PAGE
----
This subsection just gives an overview of general results of the first self-assessment phase (Table 3.8) and shows the role of self-analysis and its impact on TP improvement as a consequence of the general results of the second self-analysis phase (Table 3.9).

Table 3.8 lists the TP strengths and weaknesses detected at the first self-assessment phase and gives corresponding suggestions on how to make corrections in the training programmes (see subsection 3.3.2.).

 

Table 3.8

Results of the First Self-Assessment Phase
Bachelor Level Training Programme

STRENGTHS

SHORTCOMINGS

EVENTS

The curriculum is in full compliance with the requirements of the standard for the programme structure

 

 

The training programmes of the disciplines and practical training provisions are in compliance with the curriculum

 

 

The training programmes of the basic disciplines, developed by the Faculty of Sociology, are written based on a common template that focuses on training results

The training programmes, developed at other faculties are not template-based and  contain no information about the competences to be developed and indicators of their mastery

Recommendations on how to correct the training programmes of other faculties

A high level of the content and efficiency of the methods for knowledge and skill development (according to the TP expertise)

Not all the competences specified in the standard are included in the training programmes of the basic disciplines

Distribution of uncovered or insufficiently covered competences by  discipline

The template-based

training programmes of the basic professional disciplines formulate the descriptors of the competences to be mastered within the discipline

- Insufficient number of the descriptors of the competences developed in the basic professional disciplines;

- Some descriptors are worded incorrectly

- make and analyse lists of descriptors;

- suggestions on how to correct the wording

The F&S of the Faculty were trained on how to develop tests for  competence assessment

Insufficient number of tests for competence assessment

Develop tests for competence assessment

The training programmes contain requirements for the knowledge and  skills to be acquired upon mastering the discipline

- Some standard requirements for the knowledge and skills are not completely reflected in the programme;

- The knowledge and skills are not specified in the competence descriptors

Suggestions on how to create the resource base of the competences based on the requirements for the knowledge and skills -  formulate the appropriate descriptors and distribute them by competence

The qualification of faculty members is to be improved based on the self-analysis results

 

Table 3.9 gives examples of some shortcomings, detected during the first self-analysis phase, to show how the self-analysis process impacts the programme improvement.

 

Table 3.9

Results of the Second Self-Assessment Phase: Examples of Eliminating the Shortcomings Detected during the First Phase

PROGRAMME WEAKNESSES

BEFORE

NOW

1. The TPs of the basic professional disciplines, which contain no information about competence development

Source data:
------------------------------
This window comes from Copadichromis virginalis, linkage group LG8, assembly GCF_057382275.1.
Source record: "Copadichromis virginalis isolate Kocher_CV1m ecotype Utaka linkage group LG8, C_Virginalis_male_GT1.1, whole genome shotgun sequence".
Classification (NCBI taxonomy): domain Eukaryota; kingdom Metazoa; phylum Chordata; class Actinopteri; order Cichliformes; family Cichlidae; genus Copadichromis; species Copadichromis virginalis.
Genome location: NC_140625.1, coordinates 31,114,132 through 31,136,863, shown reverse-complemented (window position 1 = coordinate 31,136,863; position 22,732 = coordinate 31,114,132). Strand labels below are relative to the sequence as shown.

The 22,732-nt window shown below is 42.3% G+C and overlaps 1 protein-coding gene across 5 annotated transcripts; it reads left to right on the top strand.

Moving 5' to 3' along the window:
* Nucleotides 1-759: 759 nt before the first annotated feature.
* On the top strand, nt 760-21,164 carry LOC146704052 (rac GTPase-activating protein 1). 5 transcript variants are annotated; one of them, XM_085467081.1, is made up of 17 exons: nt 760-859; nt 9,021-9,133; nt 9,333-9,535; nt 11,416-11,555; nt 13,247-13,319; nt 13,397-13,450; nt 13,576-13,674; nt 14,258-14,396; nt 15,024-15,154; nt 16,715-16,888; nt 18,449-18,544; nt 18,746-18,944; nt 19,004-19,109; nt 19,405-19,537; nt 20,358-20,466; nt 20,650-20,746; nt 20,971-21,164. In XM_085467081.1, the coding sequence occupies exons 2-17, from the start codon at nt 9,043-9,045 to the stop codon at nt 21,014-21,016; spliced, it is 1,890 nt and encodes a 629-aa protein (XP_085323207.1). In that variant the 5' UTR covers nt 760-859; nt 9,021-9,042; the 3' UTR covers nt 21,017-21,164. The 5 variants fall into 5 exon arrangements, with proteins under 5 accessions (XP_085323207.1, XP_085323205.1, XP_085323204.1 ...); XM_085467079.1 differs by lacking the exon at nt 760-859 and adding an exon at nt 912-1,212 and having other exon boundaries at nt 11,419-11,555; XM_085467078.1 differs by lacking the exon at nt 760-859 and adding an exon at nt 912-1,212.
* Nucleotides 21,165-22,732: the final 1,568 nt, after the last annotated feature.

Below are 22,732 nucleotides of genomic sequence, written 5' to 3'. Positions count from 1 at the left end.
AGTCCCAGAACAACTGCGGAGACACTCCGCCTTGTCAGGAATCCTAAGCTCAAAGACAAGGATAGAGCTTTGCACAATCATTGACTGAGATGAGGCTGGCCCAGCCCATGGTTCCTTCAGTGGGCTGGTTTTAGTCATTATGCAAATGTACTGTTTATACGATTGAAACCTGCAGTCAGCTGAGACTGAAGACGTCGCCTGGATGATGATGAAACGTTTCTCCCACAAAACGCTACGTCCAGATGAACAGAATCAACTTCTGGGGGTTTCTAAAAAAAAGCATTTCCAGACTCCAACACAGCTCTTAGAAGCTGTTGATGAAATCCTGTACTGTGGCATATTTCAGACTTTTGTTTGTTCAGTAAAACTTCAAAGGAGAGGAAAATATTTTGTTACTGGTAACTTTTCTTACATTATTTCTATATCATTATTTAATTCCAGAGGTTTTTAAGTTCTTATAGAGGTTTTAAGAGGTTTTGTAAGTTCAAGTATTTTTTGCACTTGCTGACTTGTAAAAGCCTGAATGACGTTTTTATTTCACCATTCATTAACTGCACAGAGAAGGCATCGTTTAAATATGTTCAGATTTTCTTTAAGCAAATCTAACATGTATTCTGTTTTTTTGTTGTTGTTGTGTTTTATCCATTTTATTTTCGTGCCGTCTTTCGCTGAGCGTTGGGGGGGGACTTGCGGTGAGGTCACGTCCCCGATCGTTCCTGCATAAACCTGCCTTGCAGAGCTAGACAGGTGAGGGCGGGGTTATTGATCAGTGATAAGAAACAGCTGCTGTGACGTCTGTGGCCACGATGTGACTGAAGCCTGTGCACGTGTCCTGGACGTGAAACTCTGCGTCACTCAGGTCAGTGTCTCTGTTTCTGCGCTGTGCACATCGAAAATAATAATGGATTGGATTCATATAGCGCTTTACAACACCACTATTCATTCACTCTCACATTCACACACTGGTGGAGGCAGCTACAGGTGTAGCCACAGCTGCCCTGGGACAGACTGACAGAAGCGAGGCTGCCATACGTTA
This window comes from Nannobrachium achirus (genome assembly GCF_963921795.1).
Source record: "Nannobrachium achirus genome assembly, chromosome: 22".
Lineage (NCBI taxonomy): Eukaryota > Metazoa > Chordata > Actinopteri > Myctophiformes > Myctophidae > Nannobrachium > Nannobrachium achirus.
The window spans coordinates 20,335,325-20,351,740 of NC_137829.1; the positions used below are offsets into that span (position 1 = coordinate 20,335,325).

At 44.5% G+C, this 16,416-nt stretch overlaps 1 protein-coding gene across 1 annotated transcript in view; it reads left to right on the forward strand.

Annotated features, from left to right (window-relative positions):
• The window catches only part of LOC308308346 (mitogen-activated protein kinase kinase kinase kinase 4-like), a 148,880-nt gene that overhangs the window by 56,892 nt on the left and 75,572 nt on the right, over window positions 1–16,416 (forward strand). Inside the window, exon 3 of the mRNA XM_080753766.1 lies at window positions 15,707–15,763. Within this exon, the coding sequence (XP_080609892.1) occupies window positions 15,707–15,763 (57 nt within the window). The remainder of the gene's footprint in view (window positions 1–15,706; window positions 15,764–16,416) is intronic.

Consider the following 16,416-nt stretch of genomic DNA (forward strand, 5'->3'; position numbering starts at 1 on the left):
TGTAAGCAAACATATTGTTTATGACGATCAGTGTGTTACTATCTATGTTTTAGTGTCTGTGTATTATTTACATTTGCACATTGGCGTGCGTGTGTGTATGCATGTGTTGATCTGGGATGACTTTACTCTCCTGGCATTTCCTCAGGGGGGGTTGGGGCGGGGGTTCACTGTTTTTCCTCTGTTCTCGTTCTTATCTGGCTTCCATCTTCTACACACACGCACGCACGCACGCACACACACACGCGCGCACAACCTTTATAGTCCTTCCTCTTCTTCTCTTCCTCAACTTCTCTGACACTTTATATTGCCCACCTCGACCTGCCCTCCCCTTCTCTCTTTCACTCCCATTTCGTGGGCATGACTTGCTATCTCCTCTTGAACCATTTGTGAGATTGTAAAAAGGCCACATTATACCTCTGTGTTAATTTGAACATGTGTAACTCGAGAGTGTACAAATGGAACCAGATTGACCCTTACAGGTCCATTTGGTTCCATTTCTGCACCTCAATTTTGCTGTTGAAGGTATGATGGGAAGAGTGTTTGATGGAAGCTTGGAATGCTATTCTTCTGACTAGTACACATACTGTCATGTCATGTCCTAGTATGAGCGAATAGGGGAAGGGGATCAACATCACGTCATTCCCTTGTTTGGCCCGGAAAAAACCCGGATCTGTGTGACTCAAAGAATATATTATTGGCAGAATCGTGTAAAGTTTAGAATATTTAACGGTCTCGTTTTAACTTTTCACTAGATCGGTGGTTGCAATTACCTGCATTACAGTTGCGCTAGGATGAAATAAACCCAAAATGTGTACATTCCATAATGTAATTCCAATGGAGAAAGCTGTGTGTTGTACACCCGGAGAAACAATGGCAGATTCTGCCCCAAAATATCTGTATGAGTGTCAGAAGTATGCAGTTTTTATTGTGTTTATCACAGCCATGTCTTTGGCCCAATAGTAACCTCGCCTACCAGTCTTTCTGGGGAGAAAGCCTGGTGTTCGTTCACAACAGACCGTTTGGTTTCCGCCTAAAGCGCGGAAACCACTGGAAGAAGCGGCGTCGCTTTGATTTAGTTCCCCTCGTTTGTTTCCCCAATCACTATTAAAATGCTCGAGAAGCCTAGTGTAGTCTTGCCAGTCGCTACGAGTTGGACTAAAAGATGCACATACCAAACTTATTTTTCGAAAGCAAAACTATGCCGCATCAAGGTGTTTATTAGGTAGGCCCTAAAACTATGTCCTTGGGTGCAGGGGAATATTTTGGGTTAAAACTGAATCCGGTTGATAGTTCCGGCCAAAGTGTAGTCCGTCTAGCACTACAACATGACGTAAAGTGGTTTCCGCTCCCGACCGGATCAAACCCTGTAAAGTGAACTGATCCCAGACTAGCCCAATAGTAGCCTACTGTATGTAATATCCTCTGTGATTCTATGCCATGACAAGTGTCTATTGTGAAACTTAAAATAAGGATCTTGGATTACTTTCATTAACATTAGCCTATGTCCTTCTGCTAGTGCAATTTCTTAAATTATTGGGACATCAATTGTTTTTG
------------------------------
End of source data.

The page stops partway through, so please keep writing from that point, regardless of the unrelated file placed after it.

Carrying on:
2

0

2. Competences not covered in the programme

2

0

3. PCs partially developed in one or two disciplines

 

in one discipline

in two disciplines

 

 

3

4

 

 

0

0

4. Incorrect wording of the indicators of competence mastery (descriptors)

8

Update and correction

5. Insufficient number of the descriptors of the competences developed within the basic professional disciplines (16 mandatory competences)

total

average per competence

 

 

 

 

57

3.6 - from

 0 to10

 

 

 

 

139

8.7

6. Insufficient number of tests for competence assessment

80

400

7.Insufficient number of descriptors specified based on the requirements for the knowledge and skills

 

 

19

 

 

51

 

 

Analysis of the Matrix of Competences and its Impact on the Process of TP Improvement

The main tool for assessing the competence-based approach by the entire set of TP elements (training programmes of the basic disciplines, practical training and FSC provisions) is creation and analysis of the matrix of competences.

To illustrate the efficiency of TP self-assessment with aggregation of results and further measures for eliminating the shortcomings detected, below there are the results of monitoring the competence-based approach for mastering the basic professional disciplines.

The TP template, suggested to faculty members since 2011, includes not only the list of the competences developed when training in the discipline (fully or partially), but also the indicators of competence mastery (descriptors), which are tested both when studying the discipline and within various types of testing by the discipline.

Unfortunately faculty members do not always understand the new approach and its role in the training process, so when developing training programmes, they often just formally list competences and descriptors trying (intentionally or not) to make the number of competences, developed during the discipline study, minimal. Hence, a real risk of not fulfilling the requirements for the competences to be acquired by a programme graduate. The matrix of competences created during the first self-assessment phase identifies some competences that are insufficiently or not at all covered in the programme. By way of example, let’s give the results of the analysis of the initial matrix of competences developed in the basic part of the programme – when studying the basic disciplines of the professional cycle during theoretical training. The matrix showed that more than five out of 16 competences are not sufficiently covered in the discipline TPs. These include two common cultural competences (CC) and three professional competences (PC):

·       CC-12 Understanding of essence and value of information in the development of modern society, recognize risks and dangers, satisfy information security requirement, including protection of official secrets.